1. Introduction

           Glass is produced in many forms, including packaging of container glass (bottles, jars),

flat glass (windows, windscreens), bulb glass (light globes), cathode ray tube glass (TV screens,

monitors, etc), all of which have a limited life in the form they are produced and need to be

reused/recycled in order to avoid environmental problems that would be created if they were to

be stockpiled or sent to landfill.    

          Recovered waste glass can be infinitely remelted without degradation of its physical

properties and, theoretically at least, the glass manufacturing industry could use 100% recycled

glass as a primary feedstock. However due to tolerances on contamination there is a practical

limit and it is estimated that approximately 650,000 tonnes/year of waste container glass cannot

be recycled into new glass manufacture. There is also arising of over 1million tonnes/year from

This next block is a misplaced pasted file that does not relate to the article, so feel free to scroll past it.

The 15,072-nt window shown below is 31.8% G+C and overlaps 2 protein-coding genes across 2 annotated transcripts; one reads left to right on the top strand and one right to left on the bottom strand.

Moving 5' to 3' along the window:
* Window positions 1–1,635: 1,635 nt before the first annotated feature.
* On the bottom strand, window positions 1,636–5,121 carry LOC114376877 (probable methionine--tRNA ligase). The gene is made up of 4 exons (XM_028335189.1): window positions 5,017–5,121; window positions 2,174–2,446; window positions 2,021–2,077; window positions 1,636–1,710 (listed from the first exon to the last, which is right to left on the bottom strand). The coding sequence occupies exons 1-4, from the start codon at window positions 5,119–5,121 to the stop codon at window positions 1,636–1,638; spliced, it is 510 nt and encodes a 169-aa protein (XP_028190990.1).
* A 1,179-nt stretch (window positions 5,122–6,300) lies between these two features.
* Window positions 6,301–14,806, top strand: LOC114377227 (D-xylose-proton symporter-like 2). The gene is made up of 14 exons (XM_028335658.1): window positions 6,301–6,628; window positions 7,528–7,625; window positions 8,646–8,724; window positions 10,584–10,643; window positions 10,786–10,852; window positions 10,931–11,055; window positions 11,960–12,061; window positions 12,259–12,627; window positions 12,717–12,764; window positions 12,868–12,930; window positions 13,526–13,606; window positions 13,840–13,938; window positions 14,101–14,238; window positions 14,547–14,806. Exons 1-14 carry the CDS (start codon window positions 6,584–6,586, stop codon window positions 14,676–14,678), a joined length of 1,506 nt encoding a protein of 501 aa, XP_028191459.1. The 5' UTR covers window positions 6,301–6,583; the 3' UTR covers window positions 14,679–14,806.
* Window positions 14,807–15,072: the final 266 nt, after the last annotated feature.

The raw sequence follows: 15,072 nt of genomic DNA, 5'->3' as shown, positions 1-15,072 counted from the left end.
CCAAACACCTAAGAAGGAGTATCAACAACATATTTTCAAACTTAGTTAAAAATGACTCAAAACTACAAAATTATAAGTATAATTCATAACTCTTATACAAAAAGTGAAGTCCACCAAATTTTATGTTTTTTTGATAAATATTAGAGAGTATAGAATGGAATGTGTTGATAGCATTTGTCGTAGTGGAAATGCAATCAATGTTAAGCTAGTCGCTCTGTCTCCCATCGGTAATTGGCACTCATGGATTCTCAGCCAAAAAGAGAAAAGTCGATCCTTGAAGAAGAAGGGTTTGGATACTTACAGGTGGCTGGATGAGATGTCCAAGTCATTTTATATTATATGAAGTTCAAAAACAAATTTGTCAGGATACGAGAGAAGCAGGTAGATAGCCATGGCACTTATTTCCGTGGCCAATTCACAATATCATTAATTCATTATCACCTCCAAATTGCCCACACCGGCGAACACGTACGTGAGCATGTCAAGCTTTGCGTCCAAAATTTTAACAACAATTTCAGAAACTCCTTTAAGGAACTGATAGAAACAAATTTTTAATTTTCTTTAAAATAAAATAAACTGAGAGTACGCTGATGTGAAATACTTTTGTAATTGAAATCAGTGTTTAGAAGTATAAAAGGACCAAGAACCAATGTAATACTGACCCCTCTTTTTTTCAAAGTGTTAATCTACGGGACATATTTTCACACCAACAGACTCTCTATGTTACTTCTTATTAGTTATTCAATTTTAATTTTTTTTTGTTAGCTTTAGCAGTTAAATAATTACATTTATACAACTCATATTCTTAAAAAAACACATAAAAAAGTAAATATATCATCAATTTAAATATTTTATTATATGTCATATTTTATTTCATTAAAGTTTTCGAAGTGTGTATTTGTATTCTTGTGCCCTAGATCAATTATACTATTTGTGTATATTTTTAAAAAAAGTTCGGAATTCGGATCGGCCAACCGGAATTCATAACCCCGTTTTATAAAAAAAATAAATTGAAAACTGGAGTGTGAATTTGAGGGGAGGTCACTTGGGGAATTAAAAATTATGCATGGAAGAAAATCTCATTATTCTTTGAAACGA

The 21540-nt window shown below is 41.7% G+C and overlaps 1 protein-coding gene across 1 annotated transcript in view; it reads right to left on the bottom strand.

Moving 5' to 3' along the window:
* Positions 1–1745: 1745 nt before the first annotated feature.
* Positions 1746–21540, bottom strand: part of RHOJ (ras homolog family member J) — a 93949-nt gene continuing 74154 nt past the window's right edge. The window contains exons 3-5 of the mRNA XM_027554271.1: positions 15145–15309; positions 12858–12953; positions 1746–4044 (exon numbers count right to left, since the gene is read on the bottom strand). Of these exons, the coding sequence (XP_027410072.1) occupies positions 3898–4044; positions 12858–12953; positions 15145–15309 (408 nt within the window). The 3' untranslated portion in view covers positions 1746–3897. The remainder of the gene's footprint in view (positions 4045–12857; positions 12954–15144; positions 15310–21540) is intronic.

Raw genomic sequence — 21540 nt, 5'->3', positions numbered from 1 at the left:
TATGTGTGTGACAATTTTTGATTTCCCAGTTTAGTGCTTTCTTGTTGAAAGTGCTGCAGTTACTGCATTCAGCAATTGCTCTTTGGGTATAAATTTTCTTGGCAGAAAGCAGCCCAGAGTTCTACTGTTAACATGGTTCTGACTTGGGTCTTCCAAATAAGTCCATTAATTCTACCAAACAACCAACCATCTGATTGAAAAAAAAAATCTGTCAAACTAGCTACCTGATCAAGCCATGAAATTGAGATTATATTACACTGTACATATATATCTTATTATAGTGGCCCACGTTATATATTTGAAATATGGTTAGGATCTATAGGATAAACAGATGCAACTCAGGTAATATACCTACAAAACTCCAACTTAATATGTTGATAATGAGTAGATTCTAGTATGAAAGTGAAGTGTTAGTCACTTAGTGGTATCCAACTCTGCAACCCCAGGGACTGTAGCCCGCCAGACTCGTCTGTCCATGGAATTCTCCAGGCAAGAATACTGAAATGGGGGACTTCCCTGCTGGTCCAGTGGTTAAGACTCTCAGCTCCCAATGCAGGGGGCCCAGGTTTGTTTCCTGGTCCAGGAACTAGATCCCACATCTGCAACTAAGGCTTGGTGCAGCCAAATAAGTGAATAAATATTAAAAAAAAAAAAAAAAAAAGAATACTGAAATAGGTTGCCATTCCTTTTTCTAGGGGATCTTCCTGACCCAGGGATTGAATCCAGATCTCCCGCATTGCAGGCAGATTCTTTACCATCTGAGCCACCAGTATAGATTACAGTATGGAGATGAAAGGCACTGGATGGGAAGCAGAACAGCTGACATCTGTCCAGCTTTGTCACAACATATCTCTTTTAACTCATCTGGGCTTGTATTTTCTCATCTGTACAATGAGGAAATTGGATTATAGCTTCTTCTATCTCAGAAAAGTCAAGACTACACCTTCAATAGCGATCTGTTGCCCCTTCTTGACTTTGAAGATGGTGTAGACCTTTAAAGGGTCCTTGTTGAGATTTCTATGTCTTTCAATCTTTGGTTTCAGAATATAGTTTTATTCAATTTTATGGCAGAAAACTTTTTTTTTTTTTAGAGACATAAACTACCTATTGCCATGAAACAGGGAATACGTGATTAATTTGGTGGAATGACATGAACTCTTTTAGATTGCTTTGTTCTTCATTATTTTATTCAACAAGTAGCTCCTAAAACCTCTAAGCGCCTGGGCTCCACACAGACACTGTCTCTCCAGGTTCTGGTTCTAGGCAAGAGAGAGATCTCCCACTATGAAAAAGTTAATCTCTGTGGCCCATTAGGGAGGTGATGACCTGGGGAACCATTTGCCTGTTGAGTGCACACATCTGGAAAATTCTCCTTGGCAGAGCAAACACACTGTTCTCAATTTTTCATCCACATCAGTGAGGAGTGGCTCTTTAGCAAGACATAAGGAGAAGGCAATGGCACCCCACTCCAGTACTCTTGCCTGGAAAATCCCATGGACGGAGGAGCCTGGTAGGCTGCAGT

other waste glass streams (e.g. plate glass, windscreens and lighting) that could be recovered and

re-used. While some markets for recycled waste glass already exist in construction (170,000

tonnes as aggregate in asphalt, pipe bedding, backfill, loose fill, decorative aggregate and golf

bunkers), there is a huge potential for this to increase in the concrete construction sector.

          Published research work in the UK, USA and other countries since 1997, has shown that

finely-ground waste glass will react in a pozzolanic manner in cementitious systems and

contribute to the strength development of concrete. This means that raw post-consumer glass

could be processed and used to replace a percentage of the Portland cement in concrete mixes.

Considering the size of the cement industry (over 10 million tonnes/annum in the UK) this would

appear to be a potential high volume, economic and environmentally friendly solution to part of

the waste glass problem.

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